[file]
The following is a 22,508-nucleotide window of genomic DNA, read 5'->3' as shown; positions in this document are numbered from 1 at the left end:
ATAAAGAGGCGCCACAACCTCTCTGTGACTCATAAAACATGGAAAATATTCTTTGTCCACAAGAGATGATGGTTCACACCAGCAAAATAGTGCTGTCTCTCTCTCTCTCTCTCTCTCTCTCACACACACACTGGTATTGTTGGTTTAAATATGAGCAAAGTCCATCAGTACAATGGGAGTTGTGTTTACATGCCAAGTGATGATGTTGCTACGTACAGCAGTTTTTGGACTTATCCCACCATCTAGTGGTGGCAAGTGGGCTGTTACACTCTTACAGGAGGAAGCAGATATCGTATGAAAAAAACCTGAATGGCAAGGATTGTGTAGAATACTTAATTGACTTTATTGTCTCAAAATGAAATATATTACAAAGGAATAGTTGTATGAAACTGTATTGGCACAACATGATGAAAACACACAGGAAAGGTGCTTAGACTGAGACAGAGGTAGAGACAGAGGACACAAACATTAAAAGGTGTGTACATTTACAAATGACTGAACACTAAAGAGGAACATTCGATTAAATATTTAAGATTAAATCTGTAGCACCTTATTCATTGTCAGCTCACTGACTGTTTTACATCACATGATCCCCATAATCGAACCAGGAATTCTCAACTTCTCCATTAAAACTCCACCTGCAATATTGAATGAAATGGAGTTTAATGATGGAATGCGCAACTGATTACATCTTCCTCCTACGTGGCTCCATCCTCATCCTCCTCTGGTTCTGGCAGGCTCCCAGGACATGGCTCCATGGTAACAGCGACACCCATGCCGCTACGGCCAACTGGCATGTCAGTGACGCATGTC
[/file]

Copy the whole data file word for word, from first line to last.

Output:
The following is a 22,508-nucleotide window of genomic DNA, read 5'->3' as shown; positions in this document are numbered from 1 at the left end:
ATAAAGAGGCGCCACAACCTCTCTGTGACTCATAAAACATGGAAAATATTCTTTGTCCACAAGAGATGATGGTTCACACCAGCAAAATAGTGCTGTCTCTCTCTCTCTCTCTCTCTCTCTCACACACACACTGGTATTGTTGGTTTAAATATGAGCAAAGTCCATCAGTACAATGGGAGTTGTGTTTACATGCCAAGTGATGATGTTGCTACGTACAGCAGTTTTTGGACTTATCCCACCATCTAGTGGTGGCAAGTGGGCTGTTACACTCTTACAGGAGGAAGCAGATATCGTATGAAAAAAACCTGAATGGCAAGGATTGTGTAGAATACTTAATTGACTTTATTGTCTCAAAATGAAATATATTACAAAGGAATAGTTGTATGAAACTGTATTGGCACAACATGATGAAAACACACAGGAAAGGTGCTTAGACTGAGACAGAGGTAGAGACAGAGGACACAAACATTAAAAGGTGTGTACATTTACAAATGACTGAACACTAAAGAGGAACATTCGATTAAATATTTAAGATTAAATCTGTAGCACCTTATTCATTGTCAGCTCACTGACTGTTTTACATCACATGATCCCCATAATCGAACCAGGAATTCTCAACTTCTCCATTAAAACTCCACCTGCAATATTGAATGAAATGGAGTTTAATGATGGAATGCGCAACTGATTACATCTTCCTCCTACGTGGCTCCATCCTCATCCTCCTCTGGTTCTGGCAGGCTCCCAGGACATGGCTCCATGGTAACAGCGACACCCATGCCGCTACGGCCAACTGGCATGTCAGTGACGCATGTC